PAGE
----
Comparison of the performance of a whole house low energy ventilation system in contrasting european climatic regions
‘Comparison of the Performance of a Whole House Low Energy Ventilation System in Contrasting European Climatic Regions’, with R Southall, in Building Services Engineering Research and Technology vol. 26 (3) (London: CIBSE 9/2005) pp 213-227. ISSN 0143-6244
This refereed paper is a summary description of the project to demonstrate the EU funded installation of the Dwell-Vent whole house, low energy, ventilation system in houses and flats at different locations in Poland, Ireland and Denmark.
My work is principally in the area of ecological building component development, in collaboration with Dr Ryan Southall from the University of Brighton, this is one of a series on this topic that have been the outcome from the several funded research projects I’ve coordinated.
I founded Dwell-Vent Ltd, with Ryan Southall, in October 2005 as a campus start-up company to bring the technology into the mainstream. It has achieved considerable early market exposure in Ireland as a result of the demonstration project described in this paper.
The Dwell-Vent system is the result of combining ‘supply air’ windows with ‘passive stacks’. The principal behind the extremely efficient insulation and ventilation characteristics of the ‘supply air’ window have been known for a long time as a result of research carried out in Finland and Canada. What we did, for the first time, was to combine the windows with passive stacks to create a ventilation system incorporating heat reclaim but without the use of electricity. The UK drive towards zero carbon construction and the changing legislative context are making the Dwell-Vent concept both timely and of considerable interest to the construction industry. Over the past year I have given CPD (Continuing Professional Development) presentations to leading architectural practices in London, exhibited at major London building component exhibitions, and the technology has been widely reported in the press both here and in Ireland. Dwell-Vent was a finalist in this year’s Carbon Trust Innovation Awards, and was a prize winner at the Ashden Awards for Energy presented by Al Gore in April 2007.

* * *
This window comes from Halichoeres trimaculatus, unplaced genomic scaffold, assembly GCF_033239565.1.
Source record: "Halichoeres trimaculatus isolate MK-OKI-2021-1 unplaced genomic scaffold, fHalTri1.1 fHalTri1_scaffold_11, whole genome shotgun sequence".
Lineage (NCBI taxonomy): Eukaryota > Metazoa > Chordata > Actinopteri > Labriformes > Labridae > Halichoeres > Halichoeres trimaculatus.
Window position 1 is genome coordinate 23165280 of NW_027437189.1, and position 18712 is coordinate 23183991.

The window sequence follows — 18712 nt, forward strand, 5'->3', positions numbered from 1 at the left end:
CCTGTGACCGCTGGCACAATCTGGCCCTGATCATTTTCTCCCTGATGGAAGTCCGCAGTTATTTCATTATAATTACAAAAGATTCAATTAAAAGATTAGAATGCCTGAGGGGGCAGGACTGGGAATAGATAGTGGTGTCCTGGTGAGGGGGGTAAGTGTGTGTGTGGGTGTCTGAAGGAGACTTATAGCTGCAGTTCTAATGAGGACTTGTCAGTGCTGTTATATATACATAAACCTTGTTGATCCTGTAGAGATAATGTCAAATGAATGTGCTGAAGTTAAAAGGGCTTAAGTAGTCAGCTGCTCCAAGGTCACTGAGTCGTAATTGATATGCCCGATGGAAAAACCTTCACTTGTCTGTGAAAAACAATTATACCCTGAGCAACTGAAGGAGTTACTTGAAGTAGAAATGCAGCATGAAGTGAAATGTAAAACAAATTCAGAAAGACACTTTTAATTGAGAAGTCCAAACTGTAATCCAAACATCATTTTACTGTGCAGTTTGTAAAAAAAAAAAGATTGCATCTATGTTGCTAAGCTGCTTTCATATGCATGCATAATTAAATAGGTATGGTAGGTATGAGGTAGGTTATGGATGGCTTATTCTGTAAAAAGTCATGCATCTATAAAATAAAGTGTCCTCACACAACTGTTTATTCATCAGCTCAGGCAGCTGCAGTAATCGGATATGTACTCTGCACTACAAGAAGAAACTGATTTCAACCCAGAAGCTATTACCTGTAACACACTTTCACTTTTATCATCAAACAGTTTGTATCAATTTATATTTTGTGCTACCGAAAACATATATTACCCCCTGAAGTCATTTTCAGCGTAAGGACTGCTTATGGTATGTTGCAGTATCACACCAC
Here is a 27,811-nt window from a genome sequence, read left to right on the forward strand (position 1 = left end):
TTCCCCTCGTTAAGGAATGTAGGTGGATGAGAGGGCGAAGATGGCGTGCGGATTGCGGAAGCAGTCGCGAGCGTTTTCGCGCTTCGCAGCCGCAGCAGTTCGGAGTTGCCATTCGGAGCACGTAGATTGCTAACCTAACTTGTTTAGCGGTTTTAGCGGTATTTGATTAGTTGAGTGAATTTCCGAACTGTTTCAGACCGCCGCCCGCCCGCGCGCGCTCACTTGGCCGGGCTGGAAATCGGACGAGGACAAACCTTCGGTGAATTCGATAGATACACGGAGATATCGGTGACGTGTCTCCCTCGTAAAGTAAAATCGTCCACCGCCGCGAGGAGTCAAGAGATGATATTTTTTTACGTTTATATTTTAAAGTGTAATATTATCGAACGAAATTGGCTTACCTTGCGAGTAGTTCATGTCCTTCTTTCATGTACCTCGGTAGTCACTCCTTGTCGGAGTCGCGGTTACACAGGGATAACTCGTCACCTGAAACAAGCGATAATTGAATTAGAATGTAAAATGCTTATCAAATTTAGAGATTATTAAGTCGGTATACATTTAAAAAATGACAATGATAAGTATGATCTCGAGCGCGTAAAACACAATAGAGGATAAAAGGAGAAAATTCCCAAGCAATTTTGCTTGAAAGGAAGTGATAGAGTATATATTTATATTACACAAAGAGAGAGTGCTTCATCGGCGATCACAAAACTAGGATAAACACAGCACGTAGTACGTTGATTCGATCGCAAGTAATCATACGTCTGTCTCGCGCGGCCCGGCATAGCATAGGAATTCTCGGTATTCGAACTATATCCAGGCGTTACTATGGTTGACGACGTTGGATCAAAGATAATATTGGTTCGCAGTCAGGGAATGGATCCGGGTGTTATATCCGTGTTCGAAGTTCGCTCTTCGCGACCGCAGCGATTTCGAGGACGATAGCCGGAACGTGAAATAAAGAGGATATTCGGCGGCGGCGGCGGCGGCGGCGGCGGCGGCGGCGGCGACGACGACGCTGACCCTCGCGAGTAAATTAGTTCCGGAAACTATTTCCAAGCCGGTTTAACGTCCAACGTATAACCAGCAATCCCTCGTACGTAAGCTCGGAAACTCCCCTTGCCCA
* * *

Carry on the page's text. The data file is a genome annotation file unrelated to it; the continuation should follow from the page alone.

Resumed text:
The EU 5th Framework funding that paid for the installations described in this paper, enabled further work to be carried out in the UK. A pilot project saw the Dwell-Vent system installed in two houses in Norwich, and most recently in 20 houses and flats, also in Norfolk, and supported by a grant from the Carbon Trust. We have most recently begun a study entitled ‘AVASH’ funded by the EU Intelligent Energy in Europe programme. AVASH has partners, once again in Ireland, Denmark and Poland, and entails an energy and air-tightness survey of existing housing in the three countries. This is to evaluate the application of high performance ventilation solutions throughout the domestic building stock.
F Karlsson’s “Multi-dimensional approach used for energy and indoor climate evaluation applied to a low energy building", Linkoping Studies in Science and Technology, 2006:1065, Division of Energy Systems, Department of Mechanical Engineering, Linkoping University, Sweden.